Here are some of the key safety precautions that you need to take when using fabric structures, as well as some tips on how to create a safe worksite environment when using these structures:
1. Always follow the manufacturer’s instructions
It’s important to always follow the manufacturer’s instructions when using any fabric structure. Such steps will outline the correct way to set up and use the structure, and any safety precautions that need to be taken. If you’re unsure about anything, always contact the manufacturer for clarification.
2. Inspect The Structure Before Use
Before using any fabric structure, it’s important to inspect it for any damage or wear. Look for holes, tears, or fraying in the fabric. Also, check all connections and fixings to ensure they’re secured in place. If you find any damage, don’t use the structure; contact the manufacturer for advice.
3. Use The Correct Type Of Fabric
When choosing a fabric, it’s important to ensure you select the correct type. Basically, the fabric you choose should be appropriate for the structure’s intended use.
For example, if the structure is going to be used in an area with strong winds, you’ll need to choose a fabric designed to withstand such conditions and help prevent fires. However, it’s essential to not only use flame-resistant fabrics; you also need to have proper fire extinguishers ready.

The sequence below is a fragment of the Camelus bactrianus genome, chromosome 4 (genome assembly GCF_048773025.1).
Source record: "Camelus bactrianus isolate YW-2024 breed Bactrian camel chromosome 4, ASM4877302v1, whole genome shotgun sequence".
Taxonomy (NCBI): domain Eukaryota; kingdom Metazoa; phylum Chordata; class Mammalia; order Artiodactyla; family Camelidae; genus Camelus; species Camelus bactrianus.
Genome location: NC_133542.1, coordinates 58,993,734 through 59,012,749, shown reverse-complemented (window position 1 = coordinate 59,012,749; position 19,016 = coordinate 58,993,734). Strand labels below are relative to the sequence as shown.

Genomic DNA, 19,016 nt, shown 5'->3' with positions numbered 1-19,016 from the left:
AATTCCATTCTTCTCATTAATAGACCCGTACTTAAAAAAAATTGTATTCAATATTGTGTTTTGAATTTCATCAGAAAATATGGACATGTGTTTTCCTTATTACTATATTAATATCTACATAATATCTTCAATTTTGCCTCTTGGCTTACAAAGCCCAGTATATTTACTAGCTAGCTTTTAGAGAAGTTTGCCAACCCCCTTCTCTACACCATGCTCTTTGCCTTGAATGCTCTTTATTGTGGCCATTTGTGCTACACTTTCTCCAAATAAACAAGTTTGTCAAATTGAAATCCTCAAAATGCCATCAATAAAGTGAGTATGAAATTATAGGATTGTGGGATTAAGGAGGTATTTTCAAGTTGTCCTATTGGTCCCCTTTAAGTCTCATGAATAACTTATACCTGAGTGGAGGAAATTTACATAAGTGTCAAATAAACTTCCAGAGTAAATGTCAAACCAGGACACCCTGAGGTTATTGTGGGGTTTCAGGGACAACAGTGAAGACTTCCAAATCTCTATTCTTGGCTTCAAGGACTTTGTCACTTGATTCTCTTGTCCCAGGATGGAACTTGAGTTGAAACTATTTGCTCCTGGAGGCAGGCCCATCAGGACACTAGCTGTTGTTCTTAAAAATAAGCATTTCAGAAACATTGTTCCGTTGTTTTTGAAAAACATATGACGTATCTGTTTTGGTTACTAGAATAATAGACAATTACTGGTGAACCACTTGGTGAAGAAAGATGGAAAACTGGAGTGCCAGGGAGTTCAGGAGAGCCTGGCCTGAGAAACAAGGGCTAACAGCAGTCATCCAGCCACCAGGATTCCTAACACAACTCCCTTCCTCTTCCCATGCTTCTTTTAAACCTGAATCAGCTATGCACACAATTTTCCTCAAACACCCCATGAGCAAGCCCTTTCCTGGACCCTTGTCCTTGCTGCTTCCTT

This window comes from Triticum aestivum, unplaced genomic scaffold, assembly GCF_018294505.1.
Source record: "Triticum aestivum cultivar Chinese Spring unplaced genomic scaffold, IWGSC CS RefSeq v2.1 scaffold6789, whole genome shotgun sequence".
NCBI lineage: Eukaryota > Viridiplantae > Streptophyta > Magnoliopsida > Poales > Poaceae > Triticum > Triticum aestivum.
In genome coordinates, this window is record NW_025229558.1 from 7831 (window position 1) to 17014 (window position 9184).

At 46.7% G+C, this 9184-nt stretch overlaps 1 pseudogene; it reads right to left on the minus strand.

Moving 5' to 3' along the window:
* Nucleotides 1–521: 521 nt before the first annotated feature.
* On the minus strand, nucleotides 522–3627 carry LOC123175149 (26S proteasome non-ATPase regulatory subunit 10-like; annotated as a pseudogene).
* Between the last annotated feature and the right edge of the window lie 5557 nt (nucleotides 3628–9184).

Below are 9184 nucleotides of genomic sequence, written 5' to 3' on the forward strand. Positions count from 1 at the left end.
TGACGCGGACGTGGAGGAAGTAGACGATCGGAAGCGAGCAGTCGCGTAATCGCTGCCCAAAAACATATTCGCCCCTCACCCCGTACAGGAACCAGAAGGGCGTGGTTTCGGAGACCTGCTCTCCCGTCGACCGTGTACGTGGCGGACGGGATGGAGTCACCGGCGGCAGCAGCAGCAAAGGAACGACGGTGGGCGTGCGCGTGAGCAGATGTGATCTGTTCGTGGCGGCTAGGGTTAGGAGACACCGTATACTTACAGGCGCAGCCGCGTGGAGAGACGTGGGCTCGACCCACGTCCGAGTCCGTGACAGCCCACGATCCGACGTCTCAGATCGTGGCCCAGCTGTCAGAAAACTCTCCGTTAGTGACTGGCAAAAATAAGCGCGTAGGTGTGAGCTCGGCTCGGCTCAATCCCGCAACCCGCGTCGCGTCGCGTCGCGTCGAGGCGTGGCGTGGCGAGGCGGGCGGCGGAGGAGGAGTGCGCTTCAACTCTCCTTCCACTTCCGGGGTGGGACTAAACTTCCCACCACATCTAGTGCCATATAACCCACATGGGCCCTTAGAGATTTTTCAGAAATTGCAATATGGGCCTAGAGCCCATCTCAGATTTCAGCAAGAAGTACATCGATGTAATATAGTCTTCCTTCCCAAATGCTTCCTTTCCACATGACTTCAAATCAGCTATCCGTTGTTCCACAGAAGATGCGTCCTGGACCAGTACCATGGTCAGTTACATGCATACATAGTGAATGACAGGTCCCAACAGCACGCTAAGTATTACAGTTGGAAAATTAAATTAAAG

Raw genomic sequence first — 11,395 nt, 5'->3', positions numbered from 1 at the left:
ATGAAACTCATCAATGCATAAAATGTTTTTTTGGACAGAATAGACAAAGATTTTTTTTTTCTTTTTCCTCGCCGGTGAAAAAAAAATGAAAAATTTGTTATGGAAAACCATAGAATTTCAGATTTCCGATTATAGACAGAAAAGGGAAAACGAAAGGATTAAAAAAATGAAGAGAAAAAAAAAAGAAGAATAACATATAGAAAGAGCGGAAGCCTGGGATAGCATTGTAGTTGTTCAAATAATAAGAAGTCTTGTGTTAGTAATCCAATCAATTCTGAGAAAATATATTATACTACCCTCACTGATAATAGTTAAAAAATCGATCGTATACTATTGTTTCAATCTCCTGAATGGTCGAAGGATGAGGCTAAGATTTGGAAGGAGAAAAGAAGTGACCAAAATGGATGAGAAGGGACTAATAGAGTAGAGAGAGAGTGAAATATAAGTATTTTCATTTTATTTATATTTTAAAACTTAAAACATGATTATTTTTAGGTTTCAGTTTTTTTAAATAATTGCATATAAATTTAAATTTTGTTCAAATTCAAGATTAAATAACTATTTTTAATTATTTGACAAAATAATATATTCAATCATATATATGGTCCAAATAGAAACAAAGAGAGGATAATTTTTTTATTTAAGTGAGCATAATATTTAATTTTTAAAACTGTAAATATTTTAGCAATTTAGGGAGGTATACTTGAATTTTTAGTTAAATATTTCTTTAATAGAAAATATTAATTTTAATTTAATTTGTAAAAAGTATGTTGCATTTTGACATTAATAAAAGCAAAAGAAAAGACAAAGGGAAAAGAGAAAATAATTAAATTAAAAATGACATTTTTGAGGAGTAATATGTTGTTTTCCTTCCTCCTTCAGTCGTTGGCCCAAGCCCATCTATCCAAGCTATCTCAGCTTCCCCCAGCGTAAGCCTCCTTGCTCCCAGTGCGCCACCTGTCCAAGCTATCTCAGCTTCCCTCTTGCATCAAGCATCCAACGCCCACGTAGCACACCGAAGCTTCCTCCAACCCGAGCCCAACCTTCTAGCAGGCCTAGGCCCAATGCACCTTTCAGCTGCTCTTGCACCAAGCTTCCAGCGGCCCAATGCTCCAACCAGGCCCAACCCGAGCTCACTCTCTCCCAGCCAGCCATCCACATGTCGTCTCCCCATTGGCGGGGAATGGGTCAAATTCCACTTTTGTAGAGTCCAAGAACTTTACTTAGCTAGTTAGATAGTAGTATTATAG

4. Use Caution When Working Near Overhead Power Lines
Beware of any overhead power lines when setting up or taking down a fabric structure. These lines can pose a serious electrocution hazard if they come into contact with the structure.
Always keep the structure well away from any overhead power lines. But, if it’s inevitable to work near these lines, follow all safety precautions and use the appropriate equipment.
5. Be Aware Of The Weather Conditions
Take time to learn the local weather conditions of the area where you intend to put up the structure. If the location is characterized by severe weather conditions, like high winds and storms, it’d be best to avoid using fabric structures.
The American Petroleum Institute’s Recommended Practice (API RP) 756 covers this by recommending fabric structures certified to handle winds of at least 90 MPH and snow loads up to 25 lb. per square foot. Such structures would ensure the safety of the personnel and equipment, as well as of crews working in locations subject to strong winds or severe precipitation.
6. Use Appropriate Personal Protective Equipment
It’s important to use the appropriate personal protective equipment when working with fabric structures. This includes gloves, eye protection, and sturdy footwear. You’ll also need to wear insulating gloves and clothing if you’re working near overhead power lines.
7. Never Leave The Structure Unattended
When you’ve finished using the fabric structure, always take it down and properly store it. Never leave the structure unattended, as this can pose a safety hazard.
In summary, working in and around fabric structures can present some unique safety hazards; Thus, worksite safety is an important consideration. By following the pointers presented above, you can help create a hazard-free environment when using fabric structures and ensure that your project doesn’t pose any risks.